As industrial production becomes progressively networked, it is relying more and more heavily on modern communication systems. Against the backdrop of the smart production visions associated with Industry 4.0, it is becoming increasingly important to find different ways to make systems more enduring, more suitable to real-time functionality, and easier to dovetail with internet protocols. The complexity this is fueling is presenting developers and the operators of such systems (and their components) with more and more challenges, especially when it comes to optimizing, verifying, and pinpointing the root causes of errors when things go wrong.
To simplify error detection and the analysis of industrial communication systems, the Steinbeis Transfer Center for Systems Engineering joined forces with Steinbeis Embedded Systems Technologies (Steinbeis EST GmbH, based in Esslingen) as part of an alliance with Sercos International (Süssen), Bosch Rexroth (Lohr am Main), and Festo (also from Esslingen). Together, the alliance members developed an advanced platform for diagnosing such systems. The platform is based on a modular approach, originally developed for analyzing the communication standard Sercos. The system, coined Sercos Monitor, makes it possible to conduct a detailed analysis of the different communication protocols used in automation technology. These include Ethernet-based protocols, INTERBUS, the sensor/actuator interface IO-Link, and a number of other company-specific protocols.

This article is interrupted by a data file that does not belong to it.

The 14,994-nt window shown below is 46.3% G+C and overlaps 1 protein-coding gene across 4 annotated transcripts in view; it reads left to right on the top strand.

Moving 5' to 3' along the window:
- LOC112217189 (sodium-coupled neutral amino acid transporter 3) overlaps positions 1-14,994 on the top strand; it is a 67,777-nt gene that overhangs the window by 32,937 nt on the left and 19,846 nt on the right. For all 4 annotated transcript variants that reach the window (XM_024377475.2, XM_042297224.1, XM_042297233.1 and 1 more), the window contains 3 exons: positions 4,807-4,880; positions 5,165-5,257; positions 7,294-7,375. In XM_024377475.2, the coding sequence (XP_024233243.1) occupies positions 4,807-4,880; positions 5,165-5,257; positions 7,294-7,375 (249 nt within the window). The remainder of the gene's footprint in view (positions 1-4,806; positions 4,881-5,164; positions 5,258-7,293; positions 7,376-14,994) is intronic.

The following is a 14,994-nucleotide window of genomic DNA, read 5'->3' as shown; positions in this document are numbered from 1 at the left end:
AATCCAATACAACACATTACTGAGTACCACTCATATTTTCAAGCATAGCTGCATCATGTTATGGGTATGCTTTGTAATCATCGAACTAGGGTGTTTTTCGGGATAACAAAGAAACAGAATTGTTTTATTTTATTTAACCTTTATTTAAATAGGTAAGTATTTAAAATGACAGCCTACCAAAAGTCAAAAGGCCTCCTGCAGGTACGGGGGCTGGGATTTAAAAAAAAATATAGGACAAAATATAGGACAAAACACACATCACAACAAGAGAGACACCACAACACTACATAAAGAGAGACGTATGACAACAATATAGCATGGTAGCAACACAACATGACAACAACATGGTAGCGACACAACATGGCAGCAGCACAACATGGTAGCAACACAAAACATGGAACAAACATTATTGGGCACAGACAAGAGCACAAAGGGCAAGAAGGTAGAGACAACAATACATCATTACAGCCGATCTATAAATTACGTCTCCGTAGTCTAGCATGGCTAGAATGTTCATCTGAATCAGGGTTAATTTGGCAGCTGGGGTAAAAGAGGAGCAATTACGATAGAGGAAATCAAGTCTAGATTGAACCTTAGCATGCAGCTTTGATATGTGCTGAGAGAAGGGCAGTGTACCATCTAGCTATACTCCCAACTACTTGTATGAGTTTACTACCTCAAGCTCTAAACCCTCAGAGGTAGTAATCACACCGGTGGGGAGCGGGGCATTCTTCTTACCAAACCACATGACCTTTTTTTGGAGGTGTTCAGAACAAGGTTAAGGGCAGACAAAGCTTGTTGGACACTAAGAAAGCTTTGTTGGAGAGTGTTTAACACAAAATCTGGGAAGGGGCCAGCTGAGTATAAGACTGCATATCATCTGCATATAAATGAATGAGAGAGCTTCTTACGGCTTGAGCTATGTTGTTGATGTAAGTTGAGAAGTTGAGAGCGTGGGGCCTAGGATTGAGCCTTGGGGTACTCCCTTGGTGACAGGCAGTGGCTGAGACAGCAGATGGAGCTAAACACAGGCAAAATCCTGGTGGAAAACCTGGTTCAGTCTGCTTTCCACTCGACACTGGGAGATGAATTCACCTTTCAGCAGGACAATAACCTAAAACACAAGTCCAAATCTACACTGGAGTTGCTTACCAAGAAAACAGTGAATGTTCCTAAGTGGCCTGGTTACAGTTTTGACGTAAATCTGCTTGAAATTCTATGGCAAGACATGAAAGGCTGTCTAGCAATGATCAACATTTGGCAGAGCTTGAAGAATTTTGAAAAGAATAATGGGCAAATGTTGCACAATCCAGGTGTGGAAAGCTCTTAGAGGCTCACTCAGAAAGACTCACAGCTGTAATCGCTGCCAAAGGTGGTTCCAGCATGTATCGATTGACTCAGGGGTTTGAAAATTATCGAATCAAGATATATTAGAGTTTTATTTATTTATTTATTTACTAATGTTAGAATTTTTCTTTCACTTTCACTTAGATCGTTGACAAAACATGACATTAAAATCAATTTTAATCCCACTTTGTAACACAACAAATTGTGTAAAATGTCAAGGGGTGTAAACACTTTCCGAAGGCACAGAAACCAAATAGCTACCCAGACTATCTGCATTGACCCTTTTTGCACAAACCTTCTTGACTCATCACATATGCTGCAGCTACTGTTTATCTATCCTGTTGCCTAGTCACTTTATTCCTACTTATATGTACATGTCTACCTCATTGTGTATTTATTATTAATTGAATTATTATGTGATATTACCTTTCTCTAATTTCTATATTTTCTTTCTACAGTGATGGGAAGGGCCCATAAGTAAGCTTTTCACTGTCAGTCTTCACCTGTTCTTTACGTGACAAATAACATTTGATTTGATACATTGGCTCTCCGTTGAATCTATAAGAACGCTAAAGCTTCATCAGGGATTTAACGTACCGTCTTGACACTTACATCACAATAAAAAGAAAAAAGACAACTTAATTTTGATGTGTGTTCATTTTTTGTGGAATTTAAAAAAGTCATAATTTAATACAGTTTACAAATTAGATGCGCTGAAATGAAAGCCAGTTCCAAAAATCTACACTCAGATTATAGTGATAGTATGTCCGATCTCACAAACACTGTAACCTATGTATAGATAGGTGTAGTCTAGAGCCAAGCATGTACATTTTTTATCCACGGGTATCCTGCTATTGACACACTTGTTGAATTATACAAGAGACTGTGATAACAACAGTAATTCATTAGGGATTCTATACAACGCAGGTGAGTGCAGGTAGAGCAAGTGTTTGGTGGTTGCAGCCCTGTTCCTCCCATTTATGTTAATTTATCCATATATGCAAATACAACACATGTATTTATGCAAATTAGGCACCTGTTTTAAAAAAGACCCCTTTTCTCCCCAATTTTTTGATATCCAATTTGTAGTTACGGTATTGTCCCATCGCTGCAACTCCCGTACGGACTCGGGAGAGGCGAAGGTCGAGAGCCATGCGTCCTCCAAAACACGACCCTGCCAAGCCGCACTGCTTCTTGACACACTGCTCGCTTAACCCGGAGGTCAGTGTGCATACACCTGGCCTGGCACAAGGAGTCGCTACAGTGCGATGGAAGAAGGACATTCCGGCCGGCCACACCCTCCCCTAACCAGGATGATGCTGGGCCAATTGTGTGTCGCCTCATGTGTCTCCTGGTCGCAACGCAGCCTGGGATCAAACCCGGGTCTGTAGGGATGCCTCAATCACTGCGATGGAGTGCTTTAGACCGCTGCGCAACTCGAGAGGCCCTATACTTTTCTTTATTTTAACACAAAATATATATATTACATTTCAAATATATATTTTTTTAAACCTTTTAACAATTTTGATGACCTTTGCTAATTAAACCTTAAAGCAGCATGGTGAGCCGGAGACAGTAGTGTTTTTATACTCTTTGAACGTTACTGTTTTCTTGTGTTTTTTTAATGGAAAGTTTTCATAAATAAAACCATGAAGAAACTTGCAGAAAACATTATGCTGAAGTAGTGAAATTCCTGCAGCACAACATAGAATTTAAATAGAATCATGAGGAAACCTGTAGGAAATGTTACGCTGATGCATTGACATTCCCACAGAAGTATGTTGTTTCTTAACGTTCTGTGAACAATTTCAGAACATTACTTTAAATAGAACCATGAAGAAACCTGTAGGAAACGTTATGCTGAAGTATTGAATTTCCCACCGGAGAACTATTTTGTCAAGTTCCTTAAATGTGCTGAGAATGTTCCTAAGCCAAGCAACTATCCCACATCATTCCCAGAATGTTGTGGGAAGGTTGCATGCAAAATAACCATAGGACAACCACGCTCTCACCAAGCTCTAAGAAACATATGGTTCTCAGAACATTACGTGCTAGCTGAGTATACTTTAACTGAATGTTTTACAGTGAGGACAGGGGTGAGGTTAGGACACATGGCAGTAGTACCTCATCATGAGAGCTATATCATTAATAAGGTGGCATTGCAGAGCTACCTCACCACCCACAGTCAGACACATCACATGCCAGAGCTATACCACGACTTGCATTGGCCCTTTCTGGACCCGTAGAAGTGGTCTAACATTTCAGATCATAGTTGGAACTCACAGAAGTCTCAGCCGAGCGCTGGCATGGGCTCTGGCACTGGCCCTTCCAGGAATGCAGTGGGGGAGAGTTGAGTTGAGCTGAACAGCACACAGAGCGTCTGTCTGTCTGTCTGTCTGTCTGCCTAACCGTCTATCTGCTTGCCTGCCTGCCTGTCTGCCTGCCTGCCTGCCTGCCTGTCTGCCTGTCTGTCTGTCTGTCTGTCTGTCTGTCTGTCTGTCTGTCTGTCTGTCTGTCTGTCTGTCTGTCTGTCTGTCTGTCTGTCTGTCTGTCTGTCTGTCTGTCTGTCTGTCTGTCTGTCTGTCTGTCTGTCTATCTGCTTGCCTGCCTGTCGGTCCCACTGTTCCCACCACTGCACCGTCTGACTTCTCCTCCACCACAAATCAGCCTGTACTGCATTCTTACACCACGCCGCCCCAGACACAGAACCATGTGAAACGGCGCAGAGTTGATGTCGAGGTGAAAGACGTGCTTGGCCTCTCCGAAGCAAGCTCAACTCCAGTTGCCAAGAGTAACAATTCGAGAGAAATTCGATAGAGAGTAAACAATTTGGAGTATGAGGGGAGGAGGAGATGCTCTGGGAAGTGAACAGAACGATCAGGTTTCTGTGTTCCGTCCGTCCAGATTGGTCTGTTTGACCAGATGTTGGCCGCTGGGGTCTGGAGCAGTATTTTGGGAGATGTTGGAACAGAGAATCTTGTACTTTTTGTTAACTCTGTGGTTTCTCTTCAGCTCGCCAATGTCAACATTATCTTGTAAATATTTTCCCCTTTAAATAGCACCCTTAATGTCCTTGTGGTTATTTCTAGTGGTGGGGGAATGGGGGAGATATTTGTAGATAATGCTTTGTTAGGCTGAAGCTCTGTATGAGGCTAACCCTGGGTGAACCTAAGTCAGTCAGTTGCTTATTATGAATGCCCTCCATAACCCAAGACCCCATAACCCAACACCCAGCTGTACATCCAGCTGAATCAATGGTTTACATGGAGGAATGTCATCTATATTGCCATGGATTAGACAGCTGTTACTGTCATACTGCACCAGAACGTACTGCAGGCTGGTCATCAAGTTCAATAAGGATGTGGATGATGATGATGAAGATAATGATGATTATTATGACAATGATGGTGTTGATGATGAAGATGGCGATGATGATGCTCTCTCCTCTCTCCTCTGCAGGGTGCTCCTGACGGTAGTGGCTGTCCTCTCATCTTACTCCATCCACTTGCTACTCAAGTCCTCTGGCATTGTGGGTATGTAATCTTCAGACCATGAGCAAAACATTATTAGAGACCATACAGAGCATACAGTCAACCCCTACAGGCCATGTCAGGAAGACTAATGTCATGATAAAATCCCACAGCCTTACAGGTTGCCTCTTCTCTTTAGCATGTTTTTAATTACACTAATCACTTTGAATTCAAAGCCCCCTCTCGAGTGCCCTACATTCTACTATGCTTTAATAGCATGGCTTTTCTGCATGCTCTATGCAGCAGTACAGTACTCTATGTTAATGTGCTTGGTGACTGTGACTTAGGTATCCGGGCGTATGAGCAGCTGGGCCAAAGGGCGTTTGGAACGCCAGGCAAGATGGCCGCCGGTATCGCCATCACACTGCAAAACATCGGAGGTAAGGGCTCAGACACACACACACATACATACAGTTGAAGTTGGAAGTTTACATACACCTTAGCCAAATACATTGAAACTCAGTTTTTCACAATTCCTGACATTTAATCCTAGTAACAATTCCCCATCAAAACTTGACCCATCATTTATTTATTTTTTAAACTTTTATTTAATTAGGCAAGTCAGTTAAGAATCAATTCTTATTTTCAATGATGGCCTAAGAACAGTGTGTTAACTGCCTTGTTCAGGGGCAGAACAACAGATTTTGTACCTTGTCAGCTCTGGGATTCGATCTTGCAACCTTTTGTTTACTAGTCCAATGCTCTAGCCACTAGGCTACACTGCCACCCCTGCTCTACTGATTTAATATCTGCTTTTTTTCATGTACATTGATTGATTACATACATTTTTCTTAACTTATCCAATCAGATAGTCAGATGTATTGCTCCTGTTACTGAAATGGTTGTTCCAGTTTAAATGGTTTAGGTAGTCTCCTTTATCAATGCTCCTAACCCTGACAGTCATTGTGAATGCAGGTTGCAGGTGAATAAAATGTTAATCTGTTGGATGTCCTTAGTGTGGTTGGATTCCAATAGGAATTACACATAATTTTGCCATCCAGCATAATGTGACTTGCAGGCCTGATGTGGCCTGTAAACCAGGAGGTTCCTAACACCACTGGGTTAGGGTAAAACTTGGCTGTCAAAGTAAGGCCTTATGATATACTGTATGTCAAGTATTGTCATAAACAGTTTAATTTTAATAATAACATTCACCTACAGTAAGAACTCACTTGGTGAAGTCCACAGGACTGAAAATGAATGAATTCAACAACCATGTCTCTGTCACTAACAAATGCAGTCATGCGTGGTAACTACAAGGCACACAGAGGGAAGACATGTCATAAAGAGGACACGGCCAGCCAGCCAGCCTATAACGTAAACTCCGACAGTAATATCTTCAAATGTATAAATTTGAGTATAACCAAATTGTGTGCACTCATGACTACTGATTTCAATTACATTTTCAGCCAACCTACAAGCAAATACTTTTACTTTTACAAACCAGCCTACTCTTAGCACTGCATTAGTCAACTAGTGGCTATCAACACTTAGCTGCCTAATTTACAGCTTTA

The platform provides users with a tool for configuring, plotting, and evaluating communication data on standard PCs via an interactive user interface. It can also be used as an automatic tool for running assessments across a number of protocols in order to understand network components. The challenge in developing the platform lay in establishing a common foundation that would be suitable for analyzing different communication systems, spanning a variety of factors such as network topology, cycle times, and data throughput. Components would also need to meet a broad spectrum of requirements not just regarding usability, but also when it comes to the control interfaces used in automatic operation.
The project resulted in a widely applicable diagnostics tool for communication systems in the field of automation technology, and the solution is already being used for troubleshooting purposes on machinery. It is also being applied to automated testing and training at Esslingen University of Applied Sciences. The expandable architecture of the platform and broad support from system users lay a particularly strong foundation for future partnership projects involving joint developments.
The project has been honored with the Steinbeis Foundation Transfer Award – the Löhn Award – in acknowledgement of the success of the joint venture and the degree of communication across different companies.